Students engage with an understanding of international development as a social, political and historical field, and also consider anthropology’s engagement with development and processes of planned social change.The early parts of the module provide students with an understanding of, the emergence of development as an idea, the architecture and infrastructure of aid, and introduce key theoretical approaches in the study of inequality.The module considers how we explain violence, the specific problems of researching this topic, the involvement of anthropologists in military projects and other issues.
We will be looking at a number of different controversies in anthropology, how they shaped the discipline and what we can learn from them.
We also examine the tensions inherent in anthropology’s long and intimate relationship with development, through the early production of expert knowledge about tradition and culture; through its critical engagement with policy processes and planned interventions, and through the professional negotiation of the fields of development anthropology and the anthropology of development.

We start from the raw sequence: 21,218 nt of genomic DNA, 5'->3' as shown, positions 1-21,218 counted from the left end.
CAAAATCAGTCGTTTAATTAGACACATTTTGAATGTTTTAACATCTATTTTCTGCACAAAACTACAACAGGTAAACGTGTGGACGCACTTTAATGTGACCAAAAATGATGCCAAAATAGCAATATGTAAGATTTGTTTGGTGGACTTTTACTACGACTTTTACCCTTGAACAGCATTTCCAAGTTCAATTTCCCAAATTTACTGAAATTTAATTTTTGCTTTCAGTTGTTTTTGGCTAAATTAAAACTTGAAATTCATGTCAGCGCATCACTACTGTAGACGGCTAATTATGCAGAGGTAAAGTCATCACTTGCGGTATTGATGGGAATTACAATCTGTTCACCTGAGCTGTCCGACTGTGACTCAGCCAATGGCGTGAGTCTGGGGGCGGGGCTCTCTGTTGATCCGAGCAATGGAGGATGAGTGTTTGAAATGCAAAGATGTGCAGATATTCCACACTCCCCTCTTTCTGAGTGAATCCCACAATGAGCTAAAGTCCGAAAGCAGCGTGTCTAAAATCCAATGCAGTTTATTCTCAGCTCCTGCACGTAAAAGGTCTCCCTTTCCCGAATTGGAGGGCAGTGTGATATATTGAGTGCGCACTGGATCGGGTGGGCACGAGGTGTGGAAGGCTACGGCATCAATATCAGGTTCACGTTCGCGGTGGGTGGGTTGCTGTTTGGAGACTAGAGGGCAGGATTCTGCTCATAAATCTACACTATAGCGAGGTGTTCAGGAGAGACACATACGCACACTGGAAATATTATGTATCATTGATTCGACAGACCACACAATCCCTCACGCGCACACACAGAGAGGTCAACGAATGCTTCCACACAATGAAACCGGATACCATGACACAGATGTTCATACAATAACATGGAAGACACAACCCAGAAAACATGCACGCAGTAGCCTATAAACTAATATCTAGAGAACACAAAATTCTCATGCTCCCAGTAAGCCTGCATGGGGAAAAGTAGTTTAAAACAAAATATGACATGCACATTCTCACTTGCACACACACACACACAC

The module then goes on to contextualise these theoretical and critical approaches to development through a series of interlinked topics and ethnographic case studies.
In doing this, we will explore the ways in which the body, gender and sexuality have been produced/imagined differently in different times and places.
Issues which will be raised include the status of the body; biological or cultural, the sex/gender distinction, kinship and concepts of the person, in the light of gender theories, psychoanalytic approaches to gender, sexuality and the body, race and colonialism, resistance and power politics.